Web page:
The Invitation

An hour into The Invitation, you’ll be pleading for it to finally get to its point. Having begun up with an ominous opening scene that immediately set a twisted tone the film then grinds to a halt once it arrives at the home that the titular summons has asked them to.

The Invitation starts with Will (Logan Marshall Green) and his new girlfriend Kira (Emayatzy Corinealdi) driving to the house that Will used to share with his ex-wife, Eden (Tammy Blanchard), who now lives there with her new husband David (Michiel Huisman). Also in attendance is a hoard of Will and Eden’s old friends, who haven’t all gathered together since the former couple’s child tragically died at a party in the same house. Obviously, this makes things slightly awkward and tense, which is only exacerbated by the fact that Eden and David are acting very peculiar, and have a specific reason for inviting their guests into their home.

The sinister intentions of David and Eden tepidly boil underneath The Invitation, but it takes too long for its twist to occur. And once it does, it’s been danced around and teased so much that you’re left nonplussed and disappointed that this was all The Invitation had to offer.

On the plus side, this is what finally jolts The Invitation into action, as it becomes clear why Eden and David asked the group to attend. But even though there’s a lot more energy and action, the final act quickly loses its momentum and starts to drag, too.

The Invitation is also stunted by just how awkward the gathering actually is. None of the characters actually want to be there, but rather than making us -- as a viewer -- uncomfortable in a tense and oddly thrilling way, it just does so in a tedious and bored way. These circumstances means that it’s impossible to invest or be intrigued by anyone from this posse of friends, none of which are memorable or actually that fun to be around. Plus, there’s just too many of them to keep track of, which stops any sort of camaraderie or genuine friendship between them from growing.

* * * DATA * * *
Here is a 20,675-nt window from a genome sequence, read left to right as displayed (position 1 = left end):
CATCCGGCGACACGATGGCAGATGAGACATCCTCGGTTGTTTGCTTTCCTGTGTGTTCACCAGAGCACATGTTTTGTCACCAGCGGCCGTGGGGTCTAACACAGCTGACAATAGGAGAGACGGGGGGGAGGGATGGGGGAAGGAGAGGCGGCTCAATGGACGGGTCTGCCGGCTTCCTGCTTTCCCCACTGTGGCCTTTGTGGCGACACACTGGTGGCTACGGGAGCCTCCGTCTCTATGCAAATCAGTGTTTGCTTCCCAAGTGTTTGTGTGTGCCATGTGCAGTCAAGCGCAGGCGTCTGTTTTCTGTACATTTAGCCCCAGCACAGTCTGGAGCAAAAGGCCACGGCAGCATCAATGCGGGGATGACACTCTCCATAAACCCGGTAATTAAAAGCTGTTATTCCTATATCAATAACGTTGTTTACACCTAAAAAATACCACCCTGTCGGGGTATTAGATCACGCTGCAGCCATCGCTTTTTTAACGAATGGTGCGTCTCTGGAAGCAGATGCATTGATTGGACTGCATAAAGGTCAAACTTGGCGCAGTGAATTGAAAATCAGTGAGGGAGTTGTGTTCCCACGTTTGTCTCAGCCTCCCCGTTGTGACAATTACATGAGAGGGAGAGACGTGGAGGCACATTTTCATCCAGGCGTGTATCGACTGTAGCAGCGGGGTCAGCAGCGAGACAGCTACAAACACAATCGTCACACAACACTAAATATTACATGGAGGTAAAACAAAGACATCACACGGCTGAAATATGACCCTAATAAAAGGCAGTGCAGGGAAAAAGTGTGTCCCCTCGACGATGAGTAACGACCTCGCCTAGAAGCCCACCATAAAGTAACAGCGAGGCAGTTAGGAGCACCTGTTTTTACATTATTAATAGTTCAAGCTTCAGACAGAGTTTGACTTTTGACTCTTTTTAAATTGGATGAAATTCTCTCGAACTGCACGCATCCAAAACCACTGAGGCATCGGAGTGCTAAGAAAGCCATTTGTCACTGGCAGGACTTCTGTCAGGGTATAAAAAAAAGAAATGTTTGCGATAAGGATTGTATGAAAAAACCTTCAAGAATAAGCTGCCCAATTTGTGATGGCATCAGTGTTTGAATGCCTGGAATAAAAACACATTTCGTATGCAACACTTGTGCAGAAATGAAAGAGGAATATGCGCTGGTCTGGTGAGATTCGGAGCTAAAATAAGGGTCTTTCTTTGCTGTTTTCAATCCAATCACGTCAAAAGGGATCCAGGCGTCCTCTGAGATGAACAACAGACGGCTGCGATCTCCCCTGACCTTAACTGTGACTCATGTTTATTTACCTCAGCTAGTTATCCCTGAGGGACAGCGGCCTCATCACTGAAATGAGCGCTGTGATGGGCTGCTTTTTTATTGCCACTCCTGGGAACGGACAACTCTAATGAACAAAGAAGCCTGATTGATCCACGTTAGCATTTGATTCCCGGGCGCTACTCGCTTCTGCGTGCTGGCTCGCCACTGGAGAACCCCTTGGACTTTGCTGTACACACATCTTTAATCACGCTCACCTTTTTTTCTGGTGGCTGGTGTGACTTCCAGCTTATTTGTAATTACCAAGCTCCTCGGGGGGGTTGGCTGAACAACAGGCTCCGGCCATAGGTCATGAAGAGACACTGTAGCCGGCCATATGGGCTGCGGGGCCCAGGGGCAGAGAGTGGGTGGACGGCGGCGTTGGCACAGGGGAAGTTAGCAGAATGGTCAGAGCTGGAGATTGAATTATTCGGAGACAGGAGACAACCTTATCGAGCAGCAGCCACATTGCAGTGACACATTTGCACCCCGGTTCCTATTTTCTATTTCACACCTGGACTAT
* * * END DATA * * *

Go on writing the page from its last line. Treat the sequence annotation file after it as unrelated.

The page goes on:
That’s not to say that I found myself repelled by any of the performances, which were all admirable. Logan Marshall-Green emanates a concerned paranoia in a compelling fashion, Michiel Huisman is an odd concoction of both appealing and creepy, while Tammy Blanchard masks her frail emotional state in a mystifying yet subtle manner.

Which makes it all the more frustrating that The Invitation doesn’t build upon its intriguing set-up to deliver the requisite thrills that are implied from an entry into the thriller genre. Director Karyn Kusama shows some nice touches, while Bobby Shore's cinematography is undoubtedly gorgeous to look at, but the use of flashbacks to show Eden and Will when they were married feels tacky and forced.

This stops the sentimentality and emotional heft that Eden and Will are feeling because of their child’s death from manifesting. In fact the dialogue and even the flashbacks skirt around the tragedy so much that you just don’t care about it. If it had been more prominent it could have anchored the weight of the film and even made it more compelling.

Without it there’s not enough to feed on. The Invitation isn’t chilling enough to be scary, or psychological enough to be disturbing, and since it never does enough to hook you into the plot you’ll have long given up the ghost before it plods to its dreary end.

Gregory Wakeman